August 16, 2006

From the Burka to the Bikini

"I think I was just lectured on the birds and the bees at the hardware store," I tell my sister. "I needed a junction for these two hoses because they wouldn't fit together, and I got this 'all hoses connect, male/female, just insert one end into another' lecture."

"It's your lingerie top," my sister responds.

"First of all," I huff, "just because it's lacy doesn't mean it's lingerie, and secondly it's a hundred degrees outside."

But then I wondered, did I get treated differently because of what I wore? If I had wandered into the irrigation aisle with a baseball hat and oversized T-shirt, would I have avoided the attitude?

What society feels is appropriate for a woman to wear has changed over the ages, although it doesn't have as much to do with how we women feel about it as how men feel about it. I imagine our great grandmothers who donned full layered dresses as "bathing costumes" to plunge into the ocean and think it's a wonder they didn't drown.

Recently, in Iran, they had an Islamic fashion show, a 10-day event organized by the police force and the commerce ministry in response to young Iranian women's slackening of the fully covered Hijab dress code. Not surprisingly, the press noted the problem of the designs appearing "strikingly uniform in their dark coloring and full length."

A female Iranian author pointed out that wearing the veil started out as a voluntary religious act by women of the Muslim faith but was turned into a political one by Khomeini's revolution when it became mandatory. The Qur'an notes that women should not be unveiled except in front of certain close male family members or "old male servants who lack vigor." One young woman was stoned to death because her full-length chador had revealed a small patch of skin, and a revolutionary guard said it incited him into a sexual frenzy.

In some cultures, like certain Jewish Orthodox communities, it is considered immodest for a married woman to show her real hair to anyone other than her husband, and thus must wear a wig in public. In other European or South American cultures, a man thinks nothing of his wife hosting a pool party in only a bikini bottom.

But even the most progressive of women will still talk about their "business attire" and need to cover up and de-feminize in the workplace to be taken seriously. Female staff members even went along with Michael Ovitz's ban on open toed shoes in the office. I guess Hollywood is filled with foot fetishists.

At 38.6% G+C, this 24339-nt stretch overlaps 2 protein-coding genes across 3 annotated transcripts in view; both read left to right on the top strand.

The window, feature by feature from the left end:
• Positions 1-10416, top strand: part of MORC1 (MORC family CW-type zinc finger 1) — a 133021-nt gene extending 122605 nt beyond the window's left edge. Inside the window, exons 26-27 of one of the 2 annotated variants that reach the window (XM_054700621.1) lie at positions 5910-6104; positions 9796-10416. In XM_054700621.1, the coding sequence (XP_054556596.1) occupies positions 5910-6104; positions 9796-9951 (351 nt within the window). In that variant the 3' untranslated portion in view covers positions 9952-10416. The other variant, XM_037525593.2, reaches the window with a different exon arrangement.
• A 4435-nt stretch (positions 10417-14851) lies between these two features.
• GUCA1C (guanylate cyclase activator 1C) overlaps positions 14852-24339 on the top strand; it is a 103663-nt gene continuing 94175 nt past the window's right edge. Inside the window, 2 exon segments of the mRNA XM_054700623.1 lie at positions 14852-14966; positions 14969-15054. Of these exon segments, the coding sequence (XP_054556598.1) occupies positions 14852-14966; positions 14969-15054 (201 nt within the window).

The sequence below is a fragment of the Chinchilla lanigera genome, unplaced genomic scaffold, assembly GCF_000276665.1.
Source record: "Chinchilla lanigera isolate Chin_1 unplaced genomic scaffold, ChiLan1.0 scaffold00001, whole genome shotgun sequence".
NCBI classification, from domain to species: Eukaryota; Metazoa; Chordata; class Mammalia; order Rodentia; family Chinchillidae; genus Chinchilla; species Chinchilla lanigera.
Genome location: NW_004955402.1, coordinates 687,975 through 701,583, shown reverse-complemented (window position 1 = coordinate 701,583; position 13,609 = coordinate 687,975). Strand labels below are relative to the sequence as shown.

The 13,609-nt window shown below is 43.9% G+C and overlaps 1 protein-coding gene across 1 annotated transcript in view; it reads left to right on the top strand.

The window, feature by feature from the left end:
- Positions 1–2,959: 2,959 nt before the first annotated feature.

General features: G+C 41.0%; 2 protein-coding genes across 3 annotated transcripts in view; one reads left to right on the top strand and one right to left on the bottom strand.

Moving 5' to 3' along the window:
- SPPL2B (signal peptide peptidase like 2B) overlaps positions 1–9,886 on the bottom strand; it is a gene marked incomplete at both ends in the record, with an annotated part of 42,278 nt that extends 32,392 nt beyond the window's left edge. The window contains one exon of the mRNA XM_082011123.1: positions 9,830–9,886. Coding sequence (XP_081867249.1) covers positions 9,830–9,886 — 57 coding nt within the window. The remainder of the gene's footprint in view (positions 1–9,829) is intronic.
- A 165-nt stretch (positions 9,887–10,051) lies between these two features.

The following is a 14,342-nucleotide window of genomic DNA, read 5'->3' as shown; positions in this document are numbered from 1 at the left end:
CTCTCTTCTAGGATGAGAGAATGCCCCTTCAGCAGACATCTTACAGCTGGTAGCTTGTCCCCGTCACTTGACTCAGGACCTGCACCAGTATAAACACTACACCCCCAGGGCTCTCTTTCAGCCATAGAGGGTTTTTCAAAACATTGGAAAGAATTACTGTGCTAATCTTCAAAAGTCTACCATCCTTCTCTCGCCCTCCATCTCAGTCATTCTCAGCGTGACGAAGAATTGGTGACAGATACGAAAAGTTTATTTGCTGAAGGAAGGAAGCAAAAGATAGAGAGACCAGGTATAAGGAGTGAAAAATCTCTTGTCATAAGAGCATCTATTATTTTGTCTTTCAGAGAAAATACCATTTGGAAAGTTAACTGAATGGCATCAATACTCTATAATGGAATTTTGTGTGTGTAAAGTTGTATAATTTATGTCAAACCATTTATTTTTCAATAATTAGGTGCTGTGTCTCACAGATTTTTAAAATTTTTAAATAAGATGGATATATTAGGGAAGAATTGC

Are men really so totally ruled by their testosterone that they are incapable of looking at an attractive or even unattractive woman without sexualizing her? What about the dark ages of rape trials when the victim was interrogated about what she was wearing?

You can only imagine what these men with poor impulse control would do on a hot summer night at Pink Elephant where the modesty factor is a piece of double sided tape which keeps your slinky silk top on just the right side of your areola. You'd think Victoria's Secret would go out of business not because of objections to their seductive lingerie but because all the men would be locked in bathrooms with the catalogue.

So where is the male dress code? In some Muslim societies the man is required to wear long sleeves and cover from the naval to the knee. Ghetto guys with low-slung pants and Abercrombie and Fitch male models with washboard abs showing down to their short hairs clearly wouldn't cut it.

Yet, in defense of the cover-up, some women say they like the fact that a man can't focus on their appearance and instead has to pay attention to their personality and their mind. Others believe certain body parts, when kept private between a husband and wife, keep their bond more sacred and make it worth holding out for marriage. It's a matter of choice not dictation.

So, how did the hardware store story end, you may ask. I decided I liked the look of the salesman's hose, so I bought it.

You can send comments to kissandtellhb@hotmail.com.

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